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Meet the priest highlighting England’s abortion ‘censorship zones’

Meet the priest highlighting England’s abortion ‘censorship zones’

Fr. Sean Gough has become one of the most recent individuals to highlight the existence of abortion “censorship zones” in England.

Late last year, the priest entered an area of the city of Birmingham near an abortion facility covered by a Public Spaces Protection Order (PSPO).

The order, introduced in September 2022,  prohibits “protesting” against “abortion services,” including by “graphic, verbal or written means, prayer or counseling.”

Fr. Gough, who was ordained in September 2020 and serves as an assistant priest in England’s Birmingham archdiocese, stood near the facility — which was closed at the time — holding a sign that read “Praying for freedom of speech.”

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Police initially told the 33-year-old that he did not appear to be breaking the rules. But later, he was invited for an interview at a police station, questioned, and criminally charged with “intimidating service users.” He also faced another charge relating to parking his car, which bore an “unborn lives matter” bumper sticker, within the zone.

The charges have since been dropped, but he has been told they could be reinstated. Faced with uncertainty over whether he violated the order, Fr. Gough has decided to seek a clear verdict in court, with the support of the Christian legal group ADF UK.

ADF UK noted that, while other people have recently faced fines or criminal charges for praying near abortion facilities, Fr. Gough’s case is “the first where prayer that is not related to abortion, but to free speech, has led to criminalization.”

The Pillar spoke via Zoom with Fr. Gough, who was accompanied by ADF legal counsel Lorcán Price, who noted that the U.K. Parliament will be debating whether to introduce censorship zones automatically around every abortion clinic. He urged U.K. residents to contact their representatives, explaining why they oppose the proposal.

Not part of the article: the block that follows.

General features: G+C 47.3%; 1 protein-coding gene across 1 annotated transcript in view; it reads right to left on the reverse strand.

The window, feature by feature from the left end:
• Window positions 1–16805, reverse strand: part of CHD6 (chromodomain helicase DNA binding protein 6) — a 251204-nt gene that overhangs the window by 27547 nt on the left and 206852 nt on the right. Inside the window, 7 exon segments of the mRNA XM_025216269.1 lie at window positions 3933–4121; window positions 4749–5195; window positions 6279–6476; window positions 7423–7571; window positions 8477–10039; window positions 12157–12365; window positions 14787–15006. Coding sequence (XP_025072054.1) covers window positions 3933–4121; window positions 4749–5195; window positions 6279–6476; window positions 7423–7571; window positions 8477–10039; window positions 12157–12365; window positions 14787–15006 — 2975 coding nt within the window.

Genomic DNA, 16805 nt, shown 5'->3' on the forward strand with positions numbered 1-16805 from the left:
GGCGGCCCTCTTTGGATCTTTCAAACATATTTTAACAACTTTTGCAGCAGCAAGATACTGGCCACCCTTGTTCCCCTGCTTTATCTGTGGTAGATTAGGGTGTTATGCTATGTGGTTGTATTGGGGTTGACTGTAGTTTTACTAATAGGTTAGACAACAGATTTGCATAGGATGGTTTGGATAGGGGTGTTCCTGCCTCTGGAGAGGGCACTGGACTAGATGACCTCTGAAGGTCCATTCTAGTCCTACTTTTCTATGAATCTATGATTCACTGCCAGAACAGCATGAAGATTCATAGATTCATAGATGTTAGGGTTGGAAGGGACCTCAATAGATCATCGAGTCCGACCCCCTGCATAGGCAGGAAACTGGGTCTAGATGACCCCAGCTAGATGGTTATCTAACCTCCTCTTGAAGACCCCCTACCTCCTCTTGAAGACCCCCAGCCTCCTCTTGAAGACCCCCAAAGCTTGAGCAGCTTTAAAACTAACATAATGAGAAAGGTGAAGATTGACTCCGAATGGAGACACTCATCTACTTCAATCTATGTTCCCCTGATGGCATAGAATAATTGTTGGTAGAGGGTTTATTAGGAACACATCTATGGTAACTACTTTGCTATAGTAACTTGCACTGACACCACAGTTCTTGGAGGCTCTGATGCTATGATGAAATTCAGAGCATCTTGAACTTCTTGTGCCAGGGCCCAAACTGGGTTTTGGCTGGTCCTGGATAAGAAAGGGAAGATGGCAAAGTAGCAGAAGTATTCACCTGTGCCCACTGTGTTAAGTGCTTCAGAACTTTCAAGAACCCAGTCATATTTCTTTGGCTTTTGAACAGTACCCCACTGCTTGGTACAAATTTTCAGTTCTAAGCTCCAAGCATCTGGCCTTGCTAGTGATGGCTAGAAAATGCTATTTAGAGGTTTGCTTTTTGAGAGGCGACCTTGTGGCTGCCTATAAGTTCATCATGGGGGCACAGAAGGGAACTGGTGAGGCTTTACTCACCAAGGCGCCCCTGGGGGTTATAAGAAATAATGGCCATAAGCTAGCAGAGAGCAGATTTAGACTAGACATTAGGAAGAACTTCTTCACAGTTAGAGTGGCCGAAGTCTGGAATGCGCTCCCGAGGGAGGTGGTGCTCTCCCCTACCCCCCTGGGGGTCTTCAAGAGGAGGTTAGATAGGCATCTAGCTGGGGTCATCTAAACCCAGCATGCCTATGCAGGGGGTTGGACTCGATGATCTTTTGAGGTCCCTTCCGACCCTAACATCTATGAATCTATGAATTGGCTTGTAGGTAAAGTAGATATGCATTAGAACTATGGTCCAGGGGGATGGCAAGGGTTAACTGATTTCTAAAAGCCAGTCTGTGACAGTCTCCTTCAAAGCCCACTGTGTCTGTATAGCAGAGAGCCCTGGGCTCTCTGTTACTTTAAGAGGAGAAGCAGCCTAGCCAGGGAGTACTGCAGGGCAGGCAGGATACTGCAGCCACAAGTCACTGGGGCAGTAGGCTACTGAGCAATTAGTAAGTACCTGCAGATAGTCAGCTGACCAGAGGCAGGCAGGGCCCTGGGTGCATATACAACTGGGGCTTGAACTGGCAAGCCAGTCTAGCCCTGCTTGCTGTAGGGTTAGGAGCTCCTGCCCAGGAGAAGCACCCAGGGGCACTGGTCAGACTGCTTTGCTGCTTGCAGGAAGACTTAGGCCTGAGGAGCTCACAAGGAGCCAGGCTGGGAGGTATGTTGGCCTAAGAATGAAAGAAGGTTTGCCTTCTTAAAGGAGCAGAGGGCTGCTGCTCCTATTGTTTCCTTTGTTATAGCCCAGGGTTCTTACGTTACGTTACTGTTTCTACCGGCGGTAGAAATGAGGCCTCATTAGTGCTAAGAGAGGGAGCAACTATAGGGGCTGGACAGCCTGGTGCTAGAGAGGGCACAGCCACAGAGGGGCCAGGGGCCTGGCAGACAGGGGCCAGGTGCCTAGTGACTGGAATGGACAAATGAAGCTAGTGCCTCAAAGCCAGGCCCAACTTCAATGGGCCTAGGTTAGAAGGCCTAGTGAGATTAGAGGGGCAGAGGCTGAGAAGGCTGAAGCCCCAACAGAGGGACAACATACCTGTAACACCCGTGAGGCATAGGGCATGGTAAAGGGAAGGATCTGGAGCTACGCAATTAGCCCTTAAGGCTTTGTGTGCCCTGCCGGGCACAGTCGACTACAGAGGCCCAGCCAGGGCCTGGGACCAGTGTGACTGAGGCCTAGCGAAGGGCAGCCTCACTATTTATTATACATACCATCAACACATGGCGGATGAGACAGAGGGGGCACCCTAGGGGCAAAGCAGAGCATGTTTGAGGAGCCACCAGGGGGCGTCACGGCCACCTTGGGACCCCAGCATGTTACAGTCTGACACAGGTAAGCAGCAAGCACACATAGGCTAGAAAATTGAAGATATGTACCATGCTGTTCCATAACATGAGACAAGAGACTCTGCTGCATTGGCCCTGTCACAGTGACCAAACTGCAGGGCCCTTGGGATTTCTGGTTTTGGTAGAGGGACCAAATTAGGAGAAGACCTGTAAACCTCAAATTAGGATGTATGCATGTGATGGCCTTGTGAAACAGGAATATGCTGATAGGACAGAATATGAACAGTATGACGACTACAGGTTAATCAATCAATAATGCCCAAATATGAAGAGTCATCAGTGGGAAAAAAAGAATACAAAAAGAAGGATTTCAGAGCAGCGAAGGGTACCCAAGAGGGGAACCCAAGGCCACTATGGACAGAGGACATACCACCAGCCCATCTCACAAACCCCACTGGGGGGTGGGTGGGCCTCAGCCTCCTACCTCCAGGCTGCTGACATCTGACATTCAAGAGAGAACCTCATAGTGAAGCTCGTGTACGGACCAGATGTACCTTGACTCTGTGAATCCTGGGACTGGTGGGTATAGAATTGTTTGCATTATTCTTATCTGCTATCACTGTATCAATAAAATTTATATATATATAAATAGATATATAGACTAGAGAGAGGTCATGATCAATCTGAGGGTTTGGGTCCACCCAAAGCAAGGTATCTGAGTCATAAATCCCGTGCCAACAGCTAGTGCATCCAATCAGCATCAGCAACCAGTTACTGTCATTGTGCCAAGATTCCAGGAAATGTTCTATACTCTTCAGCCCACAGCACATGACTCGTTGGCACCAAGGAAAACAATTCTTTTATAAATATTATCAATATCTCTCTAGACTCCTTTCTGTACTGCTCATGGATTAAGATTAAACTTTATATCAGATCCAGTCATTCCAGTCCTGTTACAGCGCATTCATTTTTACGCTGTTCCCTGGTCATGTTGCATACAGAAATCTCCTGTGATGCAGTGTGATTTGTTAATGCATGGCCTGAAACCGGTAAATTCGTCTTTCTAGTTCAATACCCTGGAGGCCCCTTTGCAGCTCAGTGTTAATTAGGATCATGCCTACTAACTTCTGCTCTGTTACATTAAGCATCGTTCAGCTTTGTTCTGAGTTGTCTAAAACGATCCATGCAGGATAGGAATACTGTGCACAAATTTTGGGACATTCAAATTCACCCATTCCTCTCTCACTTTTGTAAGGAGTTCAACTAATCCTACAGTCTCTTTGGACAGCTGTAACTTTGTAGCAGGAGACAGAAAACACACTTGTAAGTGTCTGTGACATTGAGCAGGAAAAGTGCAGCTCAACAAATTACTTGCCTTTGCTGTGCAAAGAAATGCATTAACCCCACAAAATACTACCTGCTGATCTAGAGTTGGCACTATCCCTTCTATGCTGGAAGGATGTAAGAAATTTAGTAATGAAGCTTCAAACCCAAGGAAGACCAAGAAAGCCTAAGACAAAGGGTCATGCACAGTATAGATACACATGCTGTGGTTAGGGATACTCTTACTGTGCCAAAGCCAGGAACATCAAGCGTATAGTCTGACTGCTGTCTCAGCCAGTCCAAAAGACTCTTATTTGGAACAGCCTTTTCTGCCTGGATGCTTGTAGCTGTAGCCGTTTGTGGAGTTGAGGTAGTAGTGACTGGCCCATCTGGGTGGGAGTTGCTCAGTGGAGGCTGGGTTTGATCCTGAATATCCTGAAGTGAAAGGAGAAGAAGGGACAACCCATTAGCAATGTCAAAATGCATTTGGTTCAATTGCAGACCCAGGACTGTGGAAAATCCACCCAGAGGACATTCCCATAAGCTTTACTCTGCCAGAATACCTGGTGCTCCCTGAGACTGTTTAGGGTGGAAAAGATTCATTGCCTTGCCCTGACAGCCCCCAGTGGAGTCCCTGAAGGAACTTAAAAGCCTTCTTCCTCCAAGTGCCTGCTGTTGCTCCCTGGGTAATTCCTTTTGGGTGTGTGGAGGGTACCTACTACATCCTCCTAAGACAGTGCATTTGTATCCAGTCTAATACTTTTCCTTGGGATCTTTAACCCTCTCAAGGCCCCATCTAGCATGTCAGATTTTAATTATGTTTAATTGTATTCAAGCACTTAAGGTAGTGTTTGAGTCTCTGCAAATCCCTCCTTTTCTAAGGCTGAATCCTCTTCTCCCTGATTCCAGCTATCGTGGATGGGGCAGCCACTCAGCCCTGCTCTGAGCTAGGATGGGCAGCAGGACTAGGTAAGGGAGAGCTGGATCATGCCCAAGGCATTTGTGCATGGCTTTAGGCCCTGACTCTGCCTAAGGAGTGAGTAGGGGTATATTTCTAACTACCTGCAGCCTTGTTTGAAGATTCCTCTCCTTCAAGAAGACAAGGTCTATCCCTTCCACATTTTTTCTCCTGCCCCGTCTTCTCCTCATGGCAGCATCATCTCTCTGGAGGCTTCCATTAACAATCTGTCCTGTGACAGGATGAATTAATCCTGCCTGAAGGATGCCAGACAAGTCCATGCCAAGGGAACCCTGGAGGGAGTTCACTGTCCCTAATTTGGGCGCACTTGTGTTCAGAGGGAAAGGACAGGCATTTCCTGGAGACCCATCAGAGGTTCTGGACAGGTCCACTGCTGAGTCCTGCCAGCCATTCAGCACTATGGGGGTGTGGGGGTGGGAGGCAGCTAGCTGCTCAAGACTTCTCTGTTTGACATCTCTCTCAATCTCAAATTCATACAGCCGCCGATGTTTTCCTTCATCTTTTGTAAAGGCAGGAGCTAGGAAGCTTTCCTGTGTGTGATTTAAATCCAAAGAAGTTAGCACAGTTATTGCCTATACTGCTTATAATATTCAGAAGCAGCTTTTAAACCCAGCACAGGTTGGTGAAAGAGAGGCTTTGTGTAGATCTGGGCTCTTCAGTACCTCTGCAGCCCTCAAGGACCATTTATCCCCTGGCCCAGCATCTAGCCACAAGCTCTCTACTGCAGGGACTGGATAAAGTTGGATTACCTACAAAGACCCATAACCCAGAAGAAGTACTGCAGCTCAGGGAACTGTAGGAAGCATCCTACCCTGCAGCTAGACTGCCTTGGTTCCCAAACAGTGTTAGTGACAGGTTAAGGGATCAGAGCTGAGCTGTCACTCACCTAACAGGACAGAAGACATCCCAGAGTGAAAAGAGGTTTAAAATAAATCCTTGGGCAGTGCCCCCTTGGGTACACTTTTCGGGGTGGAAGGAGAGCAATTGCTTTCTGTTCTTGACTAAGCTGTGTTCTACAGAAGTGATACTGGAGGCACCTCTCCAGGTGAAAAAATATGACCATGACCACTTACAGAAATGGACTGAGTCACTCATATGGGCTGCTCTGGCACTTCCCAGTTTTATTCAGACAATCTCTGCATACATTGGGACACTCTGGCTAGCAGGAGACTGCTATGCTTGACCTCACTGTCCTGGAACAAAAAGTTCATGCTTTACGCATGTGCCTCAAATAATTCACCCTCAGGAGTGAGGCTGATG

The conversation is below. It has been edited for length and clarity.

Fr. Sean Gough with his car, which has an ‘Unborn lives matter’ bumper sticker. ADF UK.

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Fr. Gough, Public Spaces Protection Orders (PSPOs) were introduced in the U.K. in 2014 to tackle ‘anti-social behavior.’ When did you become aware that they were also being used to discourage prayerful pro-life witness outside abortion clinics?

I first became aware of it kind of in a vague way. I think there was one previously in Bournemouth a while before the one in Birmingham. But it really hit home that this was something that would impact me when the one was first introduced in Birmingham, because I’d spent many years joining 40 Days for Life and praying outside the abortion clinics there.

On occasions, I had had conversations with people there, and even on a couple of occasions had people change their minds following those conversations. So that was when it really hit home that this would be something that would impact me in what I thought was quite a valuable part of my ministry.

Why did you decide to enter the abortion censorship zone in Birmingham carrying a sign saying “Praying for freedom of speech”?

At no point did I ever think that I was in breach — and I still don’t — of any law or regulation. I did enter the censorship zone with a sign, “freedom of speech.” However, what was prohibited by the PSPO, and what is still prohibited by the PSPO, is what they define as “protest.” They define protest as “an act of approval or disapproval of abortion.” Well, praying for freedom of speech is not an act of approval or disapproval of abortion.

They also prohibit in the PSPO the displaying of signs which are direct or indirect signs that approve or disapprove of abortion. But again, it’s not that.

So I chose to therefore — because I didn’t believe it was breaching the PSPO — to enter the zone with that sign in order to pray for freedom of speech, which is a God-given right which I believe is being more and more infringed upon in our society. And so I chose to enter it with that sign in order to pray for it and to make it clear what I was doing: that I was praying for freedom of speech on that occasion, which is a lawful thing to do.

Was there a specific reason that you entered the censorship zone when the abortion facility was closed?

For one thing, that was when I was available. But at the same time, I’m obviously conscious that people can have heightened emotions around the issue, and so on. So I wasn’t trying to do anything to inflame the situation any more than was necessary.

But for me, it was important to pray within the zone, because, as a Catholic, praying in a particular place that’s of significance is just an important thing to do. Like you wouldn’t bless somebody’s house whilst you’re in your house; you bless it while you’re in their house. And so for me to actually be in the zone and to pray was important. But I wanted to do it in a way that would be least likely to provoke any kind of response.